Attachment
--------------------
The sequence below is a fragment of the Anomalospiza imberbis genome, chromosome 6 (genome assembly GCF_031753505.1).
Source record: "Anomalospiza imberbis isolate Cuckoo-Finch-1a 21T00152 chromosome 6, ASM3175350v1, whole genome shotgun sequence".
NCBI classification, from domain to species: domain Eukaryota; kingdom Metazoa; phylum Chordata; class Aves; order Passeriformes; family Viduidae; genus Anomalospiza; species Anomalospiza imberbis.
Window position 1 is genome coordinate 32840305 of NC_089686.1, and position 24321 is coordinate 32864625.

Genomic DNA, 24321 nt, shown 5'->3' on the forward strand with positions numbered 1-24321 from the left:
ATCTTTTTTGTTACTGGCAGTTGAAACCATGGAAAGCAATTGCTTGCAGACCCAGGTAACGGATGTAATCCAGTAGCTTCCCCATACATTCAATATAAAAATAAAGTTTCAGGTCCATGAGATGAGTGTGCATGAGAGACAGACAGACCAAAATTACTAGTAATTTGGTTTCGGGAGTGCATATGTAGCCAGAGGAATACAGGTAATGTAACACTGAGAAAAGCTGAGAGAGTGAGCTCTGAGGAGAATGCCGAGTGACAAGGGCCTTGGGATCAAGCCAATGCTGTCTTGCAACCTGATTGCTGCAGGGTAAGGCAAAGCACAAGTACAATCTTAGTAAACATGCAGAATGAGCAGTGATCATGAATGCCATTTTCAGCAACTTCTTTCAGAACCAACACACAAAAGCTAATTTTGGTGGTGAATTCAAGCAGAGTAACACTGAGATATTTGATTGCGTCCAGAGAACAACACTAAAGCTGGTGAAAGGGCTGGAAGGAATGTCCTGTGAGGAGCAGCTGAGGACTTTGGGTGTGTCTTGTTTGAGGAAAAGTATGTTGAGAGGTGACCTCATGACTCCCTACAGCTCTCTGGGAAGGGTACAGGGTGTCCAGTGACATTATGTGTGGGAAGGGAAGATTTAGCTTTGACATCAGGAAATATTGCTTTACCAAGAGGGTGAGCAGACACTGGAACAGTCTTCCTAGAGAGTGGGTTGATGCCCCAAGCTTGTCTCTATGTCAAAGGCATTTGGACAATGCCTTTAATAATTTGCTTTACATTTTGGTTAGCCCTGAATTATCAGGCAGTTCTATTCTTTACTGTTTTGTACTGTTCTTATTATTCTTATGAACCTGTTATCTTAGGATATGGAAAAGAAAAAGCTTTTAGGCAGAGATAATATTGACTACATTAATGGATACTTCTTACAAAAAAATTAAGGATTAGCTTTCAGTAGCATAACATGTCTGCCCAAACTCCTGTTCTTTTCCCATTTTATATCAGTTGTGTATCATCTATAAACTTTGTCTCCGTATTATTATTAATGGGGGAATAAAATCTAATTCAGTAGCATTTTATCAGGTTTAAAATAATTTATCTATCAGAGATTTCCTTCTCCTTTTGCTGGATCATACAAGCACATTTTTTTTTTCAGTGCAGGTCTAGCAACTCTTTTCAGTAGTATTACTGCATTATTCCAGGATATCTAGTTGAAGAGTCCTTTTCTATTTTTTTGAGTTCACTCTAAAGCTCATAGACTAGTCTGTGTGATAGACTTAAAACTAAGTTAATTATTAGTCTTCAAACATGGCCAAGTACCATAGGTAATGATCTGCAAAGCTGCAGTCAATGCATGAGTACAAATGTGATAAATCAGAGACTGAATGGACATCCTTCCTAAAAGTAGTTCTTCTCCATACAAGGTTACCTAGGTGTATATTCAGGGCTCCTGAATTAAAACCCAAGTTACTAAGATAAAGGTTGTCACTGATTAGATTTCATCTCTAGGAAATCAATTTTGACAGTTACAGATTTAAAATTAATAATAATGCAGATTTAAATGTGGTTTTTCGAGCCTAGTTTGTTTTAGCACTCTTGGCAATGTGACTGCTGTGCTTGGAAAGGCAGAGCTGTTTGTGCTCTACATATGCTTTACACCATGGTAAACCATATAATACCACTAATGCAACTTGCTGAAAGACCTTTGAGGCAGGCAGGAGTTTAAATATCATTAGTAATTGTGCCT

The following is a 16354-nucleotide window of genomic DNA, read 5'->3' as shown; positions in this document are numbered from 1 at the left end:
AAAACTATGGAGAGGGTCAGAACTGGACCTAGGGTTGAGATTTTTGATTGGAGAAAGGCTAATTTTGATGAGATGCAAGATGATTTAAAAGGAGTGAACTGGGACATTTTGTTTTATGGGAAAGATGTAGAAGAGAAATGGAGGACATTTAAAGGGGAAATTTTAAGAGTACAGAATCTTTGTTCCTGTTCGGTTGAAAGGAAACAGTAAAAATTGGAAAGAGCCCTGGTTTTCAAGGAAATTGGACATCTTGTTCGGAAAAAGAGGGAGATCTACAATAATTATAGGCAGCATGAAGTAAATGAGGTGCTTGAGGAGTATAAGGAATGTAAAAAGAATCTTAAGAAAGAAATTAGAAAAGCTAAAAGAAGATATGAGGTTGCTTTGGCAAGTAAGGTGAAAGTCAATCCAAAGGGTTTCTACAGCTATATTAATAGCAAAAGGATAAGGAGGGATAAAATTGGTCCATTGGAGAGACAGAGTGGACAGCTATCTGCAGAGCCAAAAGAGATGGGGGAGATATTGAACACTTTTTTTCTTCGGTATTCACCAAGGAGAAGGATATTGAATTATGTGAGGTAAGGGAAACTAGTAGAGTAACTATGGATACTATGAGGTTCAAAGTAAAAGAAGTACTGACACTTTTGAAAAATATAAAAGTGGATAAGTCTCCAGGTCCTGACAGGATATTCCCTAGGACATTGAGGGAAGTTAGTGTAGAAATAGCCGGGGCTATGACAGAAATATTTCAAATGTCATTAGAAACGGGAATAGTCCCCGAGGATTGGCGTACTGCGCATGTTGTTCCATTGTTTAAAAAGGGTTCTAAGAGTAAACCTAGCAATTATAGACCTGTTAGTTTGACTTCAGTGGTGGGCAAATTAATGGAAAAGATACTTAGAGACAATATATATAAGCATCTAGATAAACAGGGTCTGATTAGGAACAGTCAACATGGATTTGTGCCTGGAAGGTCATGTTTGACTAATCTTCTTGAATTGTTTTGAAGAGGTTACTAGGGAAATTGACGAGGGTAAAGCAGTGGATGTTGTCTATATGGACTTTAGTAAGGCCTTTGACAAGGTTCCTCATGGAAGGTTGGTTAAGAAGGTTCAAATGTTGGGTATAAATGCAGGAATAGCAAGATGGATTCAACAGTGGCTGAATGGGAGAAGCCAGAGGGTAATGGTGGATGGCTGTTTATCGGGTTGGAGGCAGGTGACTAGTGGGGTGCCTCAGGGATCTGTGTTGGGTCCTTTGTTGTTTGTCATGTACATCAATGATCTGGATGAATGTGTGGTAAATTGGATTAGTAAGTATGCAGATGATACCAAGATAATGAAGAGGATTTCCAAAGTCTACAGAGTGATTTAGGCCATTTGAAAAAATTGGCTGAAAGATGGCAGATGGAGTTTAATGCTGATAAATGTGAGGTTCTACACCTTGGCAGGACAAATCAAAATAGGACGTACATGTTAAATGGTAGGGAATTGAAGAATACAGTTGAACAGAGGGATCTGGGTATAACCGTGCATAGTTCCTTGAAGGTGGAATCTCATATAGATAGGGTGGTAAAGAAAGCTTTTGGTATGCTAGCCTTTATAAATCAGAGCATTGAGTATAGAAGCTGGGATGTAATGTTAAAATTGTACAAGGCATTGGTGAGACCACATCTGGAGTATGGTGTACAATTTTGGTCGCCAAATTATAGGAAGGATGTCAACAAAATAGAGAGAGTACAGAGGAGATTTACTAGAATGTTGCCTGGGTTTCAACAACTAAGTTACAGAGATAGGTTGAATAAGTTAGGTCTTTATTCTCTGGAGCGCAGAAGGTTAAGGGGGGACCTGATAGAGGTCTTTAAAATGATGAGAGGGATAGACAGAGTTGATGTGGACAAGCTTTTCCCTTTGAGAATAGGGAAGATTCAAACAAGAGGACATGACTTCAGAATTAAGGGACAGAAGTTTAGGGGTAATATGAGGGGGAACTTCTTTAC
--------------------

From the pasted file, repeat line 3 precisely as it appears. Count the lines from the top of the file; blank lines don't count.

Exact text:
NCBI classification, from domain to species: domain Eukaryota; kingdom Metazoa; phylum Chordata; class Aves; order Passeriformes; family Viduidae; genus Anomalospiza; species Anomalospiza imberbis.